Oral Testimony Before the U.S. House Financial Services Committee, Washington, DC
Chairman Gary Gensler
June 19, 2012
Thank you Chairman Bachus, Ranking Member Frank, and members of the Committee.
When I hand one of my three daughters the car keys, I sleep better knowing that there are common-sense rules of the road – there are stop signs, traffic lights and speed limits, there are prohibitions against drunk driving, and there are cops on the streets to enforce all these rules and keep my daughters safe.
Similarly when my mom and dad, neither of whom worked in finance or even completed college, invested their savings, our family benefited from the securities markets’ common-sense rules of the road.
It was during the Great Depression that President Roosevelt asked Congress to put in place rules to bring transparency to the securities, as well as to the futures markets, and protect investors against fraud, manipulation and other abuses.
I believe these critical reforms of the 1930s are at the foundation of our strong capital markets and many decades of economic growth.
Swaps subsequently emerged in the 1980s. They provide producers and merchants a means to lock in the price of commodities, interest rates and currency rates. Our economy benefits from a well-functioning swaps market, as it’s essential that companies have the ability to manage their risks.
The swaps marketplace, however, lacked necessary street lamps to bring it out of the shadows or traffic signals to protect the public from a financial crash.
In 2008, swaps, and in particular credit default swaps, concentrated risk in financial institutions and contributed to the financial crisis, the worst economic crisis Americans have experienced since the Great Depression.
Congress responded with the Dodd-Frank Act, bringing common-sense rules of the road to the swaps marketplace.
With regard to the CDS index products traded by JPMorgan Chase’s Chief Investment Office, the CFTC is currently midstream in standing up reforms that promote transparency and lower risk to the market. The CFTC has made significant progress on implementing the law’s historic reforms, having completed 33 key rules. But four years after the financial crisis and two years since the passage of Dodd-Frank, it’s time that we finish the job and complete nearly 20 remaining rules.
And we must not forget the lessons of the 2008 crisis and earlier. Swaps executed offshore by U.S. financial institutions can send risk straight back to our shores. It was true with the London and Cayman Islands affiliates of AIG, Lehman Brothers, Citigroup and Bear Stearns. A decade earlier, it was true, as well, with Long-Term Capital Management.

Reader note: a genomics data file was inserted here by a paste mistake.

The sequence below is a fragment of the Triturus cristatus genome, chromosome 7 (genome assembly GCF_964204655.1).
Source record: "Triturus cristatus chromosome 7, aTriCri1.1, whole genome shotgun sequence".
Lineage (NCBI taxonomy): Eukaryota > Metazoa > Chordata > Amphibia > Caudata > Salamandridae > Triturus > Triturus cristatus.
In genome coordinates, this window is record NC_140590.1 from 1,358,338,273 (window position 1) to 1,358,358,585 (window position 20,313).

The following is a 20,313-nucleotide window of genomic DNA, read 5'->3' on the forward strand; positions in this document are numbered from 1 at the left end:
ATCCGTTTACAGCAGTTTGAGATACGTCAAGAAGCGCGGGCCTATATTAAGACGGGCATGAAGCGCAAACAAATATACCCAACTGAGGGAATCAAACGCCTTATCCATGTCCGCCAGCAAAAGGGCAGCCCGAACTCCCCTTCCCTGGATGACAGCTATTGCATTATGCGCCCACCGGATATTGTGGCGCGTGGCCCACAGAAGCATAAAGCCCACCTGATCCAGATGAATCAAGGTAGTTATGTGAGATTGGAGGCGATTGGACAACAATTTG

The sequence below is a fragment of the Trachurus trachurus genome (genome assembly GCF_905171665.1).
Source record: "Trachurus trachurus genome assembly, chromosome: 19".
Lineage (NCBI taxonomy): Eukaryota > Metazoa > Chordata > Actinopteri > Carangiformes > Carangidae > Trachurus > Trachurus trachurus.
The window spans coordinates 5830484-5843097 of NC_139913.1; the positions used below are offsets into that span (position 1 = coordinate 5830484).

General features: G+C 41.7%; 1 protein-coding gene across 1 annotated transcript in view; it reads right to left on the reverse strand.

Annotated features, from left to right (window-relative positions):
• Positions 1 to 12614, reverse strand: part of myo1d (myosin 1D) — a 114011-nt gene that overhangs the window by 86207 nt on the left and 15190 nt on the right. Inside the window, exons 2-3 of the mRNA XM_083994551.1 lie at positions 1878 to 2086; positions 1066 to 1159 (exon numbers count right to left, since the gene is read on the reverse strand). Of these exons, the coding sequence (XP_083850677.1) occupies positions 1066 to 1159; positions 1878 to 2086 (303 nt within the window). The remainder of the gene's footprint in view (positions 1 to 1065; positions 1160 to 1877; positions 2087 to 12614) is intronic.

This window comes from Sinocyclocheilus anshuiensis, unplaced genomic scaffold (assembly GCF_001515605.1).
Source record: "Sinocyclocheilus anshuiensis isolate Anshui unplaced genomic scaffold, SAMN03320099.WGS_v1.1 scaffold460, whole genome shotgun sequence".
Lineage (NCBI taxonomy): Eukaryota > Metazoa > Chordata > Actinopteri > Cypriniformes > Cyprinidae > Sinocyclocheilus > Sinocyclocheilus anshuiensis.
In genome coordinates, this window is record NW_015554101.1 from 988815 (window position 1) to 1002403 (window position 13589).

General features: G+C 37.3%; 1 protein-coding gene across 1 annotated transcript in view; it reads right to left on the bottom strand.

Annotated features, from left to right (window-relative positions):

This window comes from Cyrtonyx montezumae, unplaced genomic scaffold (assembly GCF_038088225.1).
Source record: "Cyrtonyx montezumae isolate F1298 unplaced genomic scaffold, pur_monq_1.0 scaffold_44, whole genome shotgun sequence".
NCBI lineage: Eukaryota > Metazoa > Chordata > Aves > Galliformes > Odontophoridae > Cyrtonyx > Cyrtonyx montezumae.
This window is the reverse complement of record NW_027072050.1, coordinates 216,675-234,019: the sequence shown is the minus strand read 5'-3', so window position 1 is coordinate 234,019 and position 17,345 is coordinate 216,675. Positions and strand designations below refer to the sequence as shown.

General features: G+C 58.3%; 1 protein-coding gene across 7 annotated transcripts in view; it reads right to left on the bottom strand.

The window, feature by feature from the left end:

The recent events of JPMorgan Chase, where it executed swaps through its London branch, are a stark reminder of this reality of modern finance.
For the public to be protected, swaps market reform should cover transactions with these overseas branches, overseas affiliates guaranteed by U.S. entities, and overseas affiliates operating as conduits for U.S. entities’ swaps activity. Failing to do so would mean American jobs and markets would likely move offshore, but, particularly in times of crisis, risk would come crashing back to our economy.
Some in the financial community have suggested that we retreat. Some in Congress have suggested cutting funding for market oversight.
But the ever-growing financial storm clouds hanging over Europe and lessons from the crisis should guide us – now is the time to bring common-sense rules of the road to the swaps market.
Eight million Americans lost their jobs, millions of families lost their homes, and small businesses across the country folded when financial institutions were permitted to drive on dimly lit swaps roads, which had no rules and no cops.
I’d think we’d all sleep better if the complex roads of the swaps market were well lit with transparency, had rules to lower risk to bystanders and the agency tasked with overseeing them had enough funding to police them.
Otherwise, I’d say hold on to your car keys.
Last Updated: July 17, 2012